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If an underlying doesn't pay dividends (for our purpose defined as any distribution to the underlying's holder) directly or indirectly (e.g. options on futures) how does put-call parity change from the usual assumption of a European option?

In particular, I'm thinking of bond options like the 10-year Treasury Note. Clearly options like these are worth more but how much more and what factors are required to evaluate put-call parity?

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2 Answers 2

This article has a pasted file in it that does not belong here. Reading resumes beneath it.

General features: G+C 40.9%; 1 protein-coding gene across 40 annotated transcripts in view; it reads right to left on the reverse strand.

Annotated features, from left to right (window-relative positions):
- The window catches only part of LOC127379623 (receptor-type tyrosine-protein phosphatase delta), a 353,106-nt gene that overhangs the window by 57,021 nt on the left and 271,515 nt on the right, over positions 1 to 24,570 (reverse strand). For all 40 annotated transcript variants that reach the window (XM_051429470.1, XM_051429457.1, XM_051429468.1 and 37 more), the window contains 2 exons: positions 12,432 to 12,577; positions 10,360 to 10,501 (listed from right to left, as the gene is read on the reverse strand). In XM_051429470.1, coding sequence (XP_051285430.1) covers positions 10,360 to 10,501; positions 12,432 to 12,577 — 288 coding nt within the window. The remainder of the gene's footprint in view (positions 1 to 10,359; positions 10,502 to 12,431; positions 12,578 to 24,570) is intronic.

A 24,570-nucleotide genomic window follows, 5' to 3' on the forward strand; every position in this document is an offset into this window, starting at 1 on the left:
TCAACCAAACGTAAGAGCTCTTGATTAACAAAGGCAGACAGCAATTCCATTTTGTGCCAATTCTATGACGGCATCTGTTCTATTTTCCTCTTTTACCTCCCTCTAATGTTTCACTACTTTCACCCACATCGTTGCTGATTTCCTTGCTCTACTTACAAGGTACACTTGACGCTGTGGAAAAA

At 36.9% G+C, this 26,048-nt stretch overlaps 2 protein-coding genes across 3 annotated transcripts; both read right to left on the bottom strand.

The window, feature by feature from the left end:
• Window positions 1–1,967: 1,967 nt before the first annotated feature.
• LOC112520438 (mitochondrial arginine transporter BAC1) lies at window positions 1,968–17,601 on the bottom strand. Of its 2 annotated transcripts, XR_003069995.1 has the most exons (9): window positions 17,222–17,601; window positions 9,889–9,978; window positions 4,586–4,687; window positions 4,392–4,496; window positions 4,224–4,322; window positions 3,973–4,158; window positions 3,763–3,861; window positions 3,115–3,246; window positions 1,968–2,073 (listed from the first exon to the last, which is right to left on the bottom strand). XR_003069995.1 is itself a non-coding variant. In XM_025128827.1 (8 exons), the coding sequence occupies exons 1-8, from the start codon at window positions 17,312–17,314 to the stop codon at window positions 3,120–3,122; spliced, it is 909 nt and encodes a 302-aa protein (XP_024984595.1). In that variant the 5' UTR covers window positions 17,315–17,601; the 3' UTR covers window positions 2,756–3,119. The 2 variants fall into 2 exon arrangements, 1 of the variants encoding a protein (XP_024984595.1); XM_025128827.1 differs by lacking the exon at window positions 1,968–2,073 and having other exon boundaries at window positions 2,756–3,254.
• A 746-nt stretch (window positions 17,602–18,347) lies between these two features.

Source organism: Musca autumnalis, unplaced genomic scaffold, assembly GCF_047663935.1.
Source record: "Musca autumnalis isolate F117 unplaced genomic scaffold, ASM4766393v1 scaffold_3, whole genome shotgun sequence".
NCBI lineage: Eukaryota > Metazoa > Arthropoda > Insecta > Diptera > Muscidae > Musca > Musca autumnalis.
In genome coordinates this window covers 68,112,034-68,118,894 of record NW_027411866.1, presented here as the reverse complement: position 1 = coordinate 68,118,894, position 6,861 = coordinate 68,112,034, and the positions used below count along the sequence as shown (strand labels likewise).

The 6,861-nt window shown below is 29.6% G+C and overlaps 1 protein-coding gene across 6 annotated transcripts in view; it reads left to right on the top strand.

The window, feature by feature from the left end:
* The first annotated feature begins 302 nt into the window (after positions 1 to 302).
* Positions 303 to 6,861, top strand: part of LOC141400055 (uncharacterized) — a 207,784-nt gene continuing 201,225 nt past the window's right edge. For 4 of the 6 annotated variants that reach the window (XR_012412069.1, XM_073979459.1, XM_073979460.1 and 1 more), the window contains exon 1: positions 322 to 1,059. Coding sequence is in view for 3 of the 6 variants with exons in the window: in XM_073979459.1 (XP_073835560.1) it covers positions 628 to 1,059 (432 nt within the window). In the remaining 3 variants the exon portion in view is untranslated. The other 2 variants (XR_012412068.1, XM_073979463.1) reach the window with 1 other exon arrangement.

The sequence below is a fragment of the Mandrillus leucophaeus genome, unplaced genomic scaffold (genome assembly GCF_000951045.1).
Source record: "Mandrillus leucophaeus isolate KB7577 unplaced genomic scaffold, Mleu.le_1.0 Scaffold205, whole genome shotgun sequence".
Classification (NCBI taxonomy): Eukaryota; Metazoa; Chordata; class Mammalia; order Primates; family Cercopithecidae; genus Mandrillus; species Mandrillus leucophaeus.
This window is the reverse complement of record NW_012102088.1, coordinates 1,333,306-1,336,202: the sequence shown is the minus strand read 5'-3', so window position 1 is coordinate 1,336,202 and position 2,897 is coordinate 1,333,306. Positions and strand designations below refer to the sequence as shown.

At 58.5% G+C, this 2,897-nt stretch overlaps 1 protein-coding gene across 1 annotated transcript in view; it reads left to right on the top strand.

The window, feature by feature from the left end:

There is an interesting article entitled American Put Call Symmetry from the mid 90s that might be what you want.

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In John Hull's Option's, Futures and Other Derivatives, it states in the chapter "Properties of Stock Options" that from put-call parity, it follows for American options that $$ S_0 - K \le C - P \le S_0 - K e^{-rT} $$ where $C$ and $P$ are the American call and put prices.

In the book, the derivation is left as an exercise.

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